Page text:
Social Media and Big Brands - The Blind Adoption

By Habib Amir, Head of Digital, Clarion Communications, part of the WPP Group. 

There is more to converting audience into loyal consumers then simply being on Twitter and Facebook.

Majority of the brands continue to dictate their messages via Social Media and fail to get them across. Is it time to ask why?

The overnight growth of social media has provided a unique platform with a multitude of options to engage with a local and global audience in real-time – and what this means for the “audience” is that they are now more than just spectators. As social media platforms facilitate a reciprocal conversation, audiences expect to participate, present and shape the world around them. And managing such expectations without a coherent strategy is not easy. So many of the biggest brands in the world choose to either ignore social media completely or adopt it blindly – with a “if it worked for them, it must work for us” mindset.

Without an intelligence-based strategy, brands are not maximising their ROI from Social Media

Many brands display similar errors. For instance people are asked to “Like” or “Follow” without giving them a good reason, they are expected to comment on what the brand has to say but are not given permission to start a new conversation, audiences are fed promotional messages without being offered an incentive. By not giving the audience a unique reason to engage with them, they seriously reduce the ROI for their brand.

On the other hand, some brands that have managed to build a vast social following are not utilising those connections in the most effective way and need to be aware of the following:
  1. Fans vs. audience - within the Social Media space, fans, followers and subscribers only equate to ‘audience’ when they are actively engaged in conversations.
  2. Mass vs. personalised comms - there is a fine line between bombarding followers with a stream of mass promotional messages and relevant/personalised communications. 
  3. Brand objectives vs. audience expectations - determining the balance between brand objectives and audience expectations is crucial. 
  4. Listening vs. talking – striking a balance between monitoring and moderation of and pro-active engagement with existing and new audience.
  5. Hard push vs. maintaining engagement - it is crucial to have an intelligent strategy for driving existing audience to brand campaigns but a simple hard push does not achieve this.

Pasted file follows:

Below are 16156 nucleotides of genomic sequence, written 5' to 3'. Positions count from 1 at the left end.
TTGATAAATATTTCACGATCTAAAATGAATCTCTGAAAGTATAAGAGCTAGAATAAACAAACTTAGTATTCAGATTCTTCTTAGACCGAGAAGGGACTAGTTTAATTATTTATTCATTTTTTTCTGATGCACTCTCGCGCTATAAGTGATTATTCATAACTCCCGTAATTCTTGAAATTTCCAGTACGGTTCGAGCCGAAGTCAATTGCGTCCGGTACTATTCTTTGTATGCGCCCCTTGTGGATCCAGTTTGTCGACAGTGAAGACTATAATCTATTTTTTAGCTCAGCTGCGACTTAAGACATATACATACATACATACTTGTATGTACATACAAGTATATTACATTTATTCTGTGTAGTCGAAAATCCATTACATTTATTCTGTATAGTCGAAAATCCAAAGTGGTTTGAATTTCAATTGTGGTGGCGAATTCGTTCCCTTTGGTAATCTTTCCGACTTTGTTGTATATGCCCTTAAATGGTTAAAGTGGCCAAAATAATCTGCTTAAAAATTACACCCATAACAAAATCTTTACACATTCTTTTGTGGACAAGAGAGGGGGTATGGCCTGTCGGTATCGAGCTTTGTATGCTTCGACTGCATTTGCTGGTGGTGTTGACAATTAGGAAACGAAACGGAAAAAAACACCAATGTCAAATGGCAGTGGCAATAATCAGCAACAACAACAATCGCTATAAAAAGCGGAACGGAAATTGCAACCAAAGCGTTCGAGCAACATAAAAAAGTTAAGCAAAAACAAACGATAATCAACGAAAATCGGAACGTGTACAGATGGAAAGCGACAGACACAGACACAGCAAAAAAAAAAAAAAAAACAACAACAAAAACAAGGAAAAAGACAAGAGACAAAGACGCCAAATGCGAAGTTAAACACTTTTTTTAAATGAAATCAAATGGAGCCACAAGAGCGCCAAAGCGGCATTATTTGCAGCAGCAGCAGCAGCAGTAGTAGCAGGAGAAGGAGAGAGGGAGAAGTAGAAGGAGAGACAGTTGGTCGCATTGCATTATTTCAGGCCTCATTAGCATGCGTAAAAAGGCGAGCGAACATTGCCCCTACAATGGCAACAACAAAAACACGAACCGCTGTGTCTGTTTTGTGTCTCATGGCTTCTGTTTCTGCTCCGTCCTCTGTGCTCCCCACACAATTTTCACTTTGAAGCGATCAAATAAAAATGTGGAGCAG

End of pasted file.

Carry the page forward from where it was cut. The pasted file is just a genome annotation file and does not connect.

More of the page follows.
So brands can drive a much higher return on their Social Media investment if such detail is considered within the brand’s digital PR strategy. To ensure such a strategy is coherent and integrated, all offline and online activities have to compliment each other to achieve the same objectives.

A common mistake is to start with minimal consumer insight and attempt to build a ‘consumer’ base. However, there are some critical layers in between.

At the core of this strategy, there has to be sufficient intelligence on online behaviour and purchase habits of the target demographic. Digital Intelligence is paramount. Who exactly are your audience on digital social platforms? What are their habits and behaviour? Who are their friends? What do their friends say? What do they consider ‘over-rated’? 
How to speak their language? Which websites do they trust and why? How long after they have viewed a product do they make that purchase? This is the intelligence all hybrid digital communications agencies must begin with.

Based on this intelligence, a narrative should be developed that is integral to the brand’s heritage - and one that instantly appeals to its audience. Only then should the various components e.g. social media page, app, website etc be built. It’s only after this that audiences are attracted, engaging conversations held, audiences converted to consumers and only following repeat satisfaction, they go on to become brand ambassadors and regular purchasers.

Even after the original objective is achieved, the strategy should ensure that regular communication with new audiences continues to retain consumers - and new conversations are created with existing customers to retain business.

One-way communication will continue to exist for a while through Print Media, TV and Radio but within the hybrid digital social space, the one-way model is primitive and unstable. The principles of engagement in the physical and digital world are alike - for starting conversations, anticipating the next move, having an interesting narrative, listening with interest and responding appropriately. Once these principles are adhered to, audience attention is fixed on the brand. Only then, digitally social interactions can result in real-life relationships, conversions, brand engagement and sales.

Download Social Media & Big Brands - The Blind Adoption as a PDF.

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